How recruiting and retaining talent can help to navigate ongoing challenges in the logistics sector

Transportation and logistics companies are relied upon by industries, governments, and consumers to move goods from raw materials to end consumers. Over the last few decades, the sector has powered global growth, with it now being a 9.7 trillion-dollar industry, which is expected to reach a value of 13.8 trillion dollars by 2028. 

Stacey Hayes-Allen  
Stacey Hayes-Allen

Stacey Hayes-Allen, Director of Corporate Partnerships at Arden University, explores the challenges the industry is facing and how upskilling plays a part in navigating these to ensure the industry continues its growth trajectory.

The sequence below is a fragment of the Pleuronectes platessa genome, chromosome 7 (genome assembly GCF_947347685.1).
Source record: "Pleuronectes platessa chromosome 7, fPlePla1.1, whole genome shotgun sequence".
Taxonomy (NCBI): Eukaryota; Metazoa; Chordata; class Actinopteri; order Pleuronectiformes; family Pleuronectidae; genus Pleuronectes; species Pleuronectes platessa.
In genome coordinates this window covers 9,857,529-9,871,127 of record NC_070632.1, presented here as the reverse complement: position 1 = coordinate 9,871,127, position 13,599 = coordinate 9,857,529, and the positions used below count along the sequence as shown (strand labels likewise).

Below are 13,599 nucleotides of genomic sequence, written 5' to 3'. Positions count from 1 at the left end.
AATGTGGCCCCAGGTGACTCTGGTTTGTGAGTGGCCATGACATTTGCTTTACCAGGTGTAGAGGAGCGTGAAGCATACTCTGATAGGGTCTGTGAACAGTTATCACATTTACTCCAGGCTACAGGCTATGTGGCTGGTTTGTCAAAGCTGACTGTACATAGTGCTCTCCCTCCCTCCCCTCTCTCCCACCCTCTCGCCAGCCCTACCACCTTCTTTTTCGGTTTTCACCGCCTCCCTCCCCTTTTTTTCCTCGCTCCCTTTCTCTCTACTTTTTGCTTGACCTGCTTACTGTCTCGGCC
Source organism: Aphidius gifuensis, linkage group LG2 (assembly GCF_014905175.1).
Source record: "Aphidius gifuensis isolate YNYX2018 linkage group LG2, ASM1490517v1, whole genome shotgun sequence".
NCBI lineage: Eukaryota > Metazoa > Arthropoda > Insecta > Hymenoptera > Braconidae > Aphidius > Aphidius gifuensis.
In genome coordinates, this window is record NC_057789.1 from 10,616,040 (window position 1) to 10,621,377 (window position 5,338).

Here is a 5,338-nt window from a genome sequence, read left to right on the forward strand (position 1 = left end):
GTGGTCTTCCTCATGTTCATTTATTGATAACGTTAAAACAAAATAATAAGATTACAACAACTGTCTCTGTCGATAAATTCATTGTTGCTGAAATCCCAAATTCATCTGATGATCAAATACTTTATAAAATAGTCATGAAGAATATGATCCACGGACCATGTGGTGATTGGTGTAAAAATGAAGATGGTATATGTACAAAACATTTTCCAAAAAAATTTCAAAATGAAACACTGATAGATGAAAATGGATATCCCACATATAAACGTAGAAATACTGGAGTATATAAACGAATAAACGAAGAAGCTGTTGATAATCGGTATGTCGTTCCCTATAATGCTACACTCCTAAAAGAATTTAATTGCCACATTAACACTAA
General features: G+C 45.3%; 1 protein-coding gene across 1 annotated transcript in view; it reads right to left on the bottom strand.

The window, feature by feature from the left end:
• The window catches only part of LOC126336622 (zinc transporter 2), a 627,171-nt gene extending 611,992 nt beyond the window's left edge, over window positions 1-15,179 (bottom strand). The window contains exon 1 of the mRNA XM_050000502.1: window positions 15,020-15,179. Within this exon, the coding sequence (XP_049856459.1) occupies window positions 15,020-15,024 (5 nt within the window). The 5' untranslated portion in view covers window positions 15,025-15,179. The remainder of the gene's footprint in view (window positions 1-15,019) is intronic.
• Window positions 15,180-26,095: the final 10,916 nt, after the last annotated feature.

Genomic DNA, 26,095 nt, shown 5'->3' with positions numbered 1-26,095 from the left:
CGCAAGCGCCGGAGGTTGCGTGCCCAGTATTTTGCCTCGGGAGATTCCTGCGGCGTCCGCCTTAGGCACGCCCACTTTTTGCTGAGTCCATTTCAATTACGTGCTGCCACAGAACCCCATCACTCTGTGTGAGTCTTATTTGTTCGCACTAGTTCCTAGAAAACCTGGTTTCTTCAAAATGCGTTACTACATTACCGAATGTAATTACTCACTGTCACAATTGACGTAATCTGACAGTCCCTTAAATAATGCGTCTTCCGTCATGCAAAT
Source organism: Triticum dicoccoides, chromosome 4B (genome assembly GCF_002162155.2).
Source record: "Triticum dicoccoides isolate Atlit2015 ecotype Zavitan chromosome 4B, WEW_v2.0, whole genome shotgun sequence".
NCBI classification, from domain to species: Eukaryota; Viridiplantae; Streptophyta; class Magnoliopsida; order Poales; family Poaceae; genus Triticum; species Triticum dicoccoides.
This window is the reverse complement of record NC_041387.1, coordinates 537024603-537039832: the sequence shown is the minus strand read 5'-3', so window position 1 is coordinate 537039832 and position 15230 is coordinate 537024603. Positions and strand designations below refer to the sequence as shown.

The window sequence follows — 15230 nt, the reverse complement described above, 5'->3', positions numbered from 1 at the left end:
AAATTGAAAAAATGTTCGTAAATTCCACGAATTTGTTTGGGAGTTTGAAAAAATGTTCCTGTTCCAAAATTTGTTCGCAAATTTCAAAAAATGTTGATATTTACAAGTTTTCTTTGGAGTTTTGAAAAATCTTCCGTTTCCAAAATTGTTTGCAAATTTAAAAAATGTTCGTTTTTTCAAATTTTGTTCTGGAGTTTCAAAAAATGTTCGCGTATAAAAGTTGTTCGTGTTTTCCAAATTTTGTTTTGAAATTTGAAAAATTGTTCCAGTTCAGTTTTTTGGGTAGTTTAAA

Transportation and logistics companies are always dealing with supply chain risks and must respond to operational events, while balancing capacity daily. The industry takes risk seriously, with robust contingency plans in place, sharing resources and building partnerships across the sector to mitigate potential issues.  

But the ongoing challenges and changes have thrown some of the risk navigation off course, creating a gap that needs to be filled. According to reports, transportation and logistics businesses are currently concerned with six key supply chain risks and drivers. These include sustainability, technology, labor, changes in business models and regulation, decarbonization and ESG. Global trade, geopolitics and geoeconomic risk were other key issues highlighted for the sector.